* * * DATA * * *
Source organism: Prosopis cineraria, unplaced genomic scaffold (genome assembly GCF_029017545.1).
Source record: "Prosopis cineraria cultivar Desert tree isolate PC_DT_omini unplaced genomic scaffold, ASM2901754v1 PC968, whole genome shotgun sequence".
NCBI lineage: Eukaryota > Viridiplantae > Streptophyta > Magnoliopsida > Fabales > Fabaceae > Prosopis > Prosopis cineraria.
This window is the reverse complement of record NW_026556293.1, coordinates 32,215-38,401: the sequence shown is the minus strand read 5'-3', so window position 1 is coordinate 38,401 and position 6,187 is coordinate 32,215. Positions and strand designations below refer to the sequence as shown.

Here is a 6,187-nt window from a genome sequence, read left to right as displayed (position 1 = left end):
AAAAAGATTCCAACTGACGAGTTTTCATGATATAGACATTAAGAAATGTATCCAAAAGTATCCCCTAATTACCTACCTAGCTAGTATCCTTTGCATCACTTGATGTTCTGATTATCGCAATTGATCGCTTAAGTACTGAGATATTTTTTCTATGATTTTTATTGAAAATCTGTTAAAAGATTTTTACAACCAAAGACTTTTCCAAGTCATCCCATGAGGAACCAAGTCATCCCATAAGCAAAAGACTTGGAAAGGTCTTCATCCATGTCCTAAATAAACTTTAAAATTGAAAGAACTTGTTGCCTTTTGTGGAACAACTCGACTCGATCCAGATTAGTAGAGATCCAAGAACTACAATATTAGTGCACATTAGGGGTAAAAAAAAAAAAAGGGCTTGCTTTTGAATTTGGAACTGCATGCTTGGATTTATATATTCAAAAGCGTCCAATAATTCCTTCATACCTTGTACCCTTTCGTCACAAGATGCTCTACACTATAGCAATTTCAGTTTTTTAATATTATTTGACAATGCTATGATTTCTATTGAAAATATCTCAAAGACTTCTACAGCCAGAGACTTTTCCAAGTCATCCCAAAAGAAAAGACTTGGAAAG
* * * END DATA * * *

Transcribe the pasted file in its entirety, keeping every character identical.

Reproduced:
Source organism: Prosopis cineraria, unplaced genomic scaffold (genome assembly GCF_029017545.1).
Source record: "Prosopis cineraria cultivar Desert tree isolate PC_DT_omini unplaced genomic scaffold, ASM2901754v1 PC968, whole genome shotgun sequence".
NCBI lineage: Eukaryota > Viridiplantae > Streptophyta > Magnoliopsida > Fabales > Fabaceae > Prosopis > Prosopis cineraria.
This window is the reverse complement of record NW_026556293.1, coordinates 32,215-38,401: the sequence shown is the minus strand read 5'-3', so window position 1 is coordinate 38,401 and position 6,187 is coordinate 32,215. Positions and strand designations below refer to the sequence as shown.

Here is a 6,187-nt window from a genome sequence, read left to right as displayed (position 1 = left end):
AAAAAGATTCCAACTGACGAGTTTTCATGATATAGACATTAAGAAATGTATCCAAAAGTATCCCCTAATTACCTACCTAGCTAGTATCCTTTGCATCACTTGATGTTCTGATTATCGCAATTGATCGCTTAAGTACTGAGATATTTTTTCTATGATTTTTATTGAAAATCTGTTAAAAGATTTTTACAACCAAAGACTTTTCCAAGTCATCCCATGAGGAACCAAGTCATCCCATAAGCAAAAGACTTGGAAAGGTCTTCATCCATGTCCTAAATAAACTTTAAAATTGAAAGAACTTGTTGCCTTTTGTGGAACAACTCGACTCGATCCAGATTAGTAGAGATCCAAGAACTACAATATTAGTGCACATTAGGGGTAAAAAAAAAAAAAGGGCTTGCTTTTGAATTTGGAACTGCATGCTTGGATTTATATATTCAAAAGCGTCCAATAATTCCTTCATACCTTGTACCCTTTCGTCACAAGATGCTCTACACTATAGCAATTTCAGTTTTTTAATATTATTTGACAATGCTATGATTTCTATTGAAAATATCTCAAAGACTTCTACAGCCAGAGACTTTTCCAAGTCATCCCAAAAGAAAAGACTTGGAAAG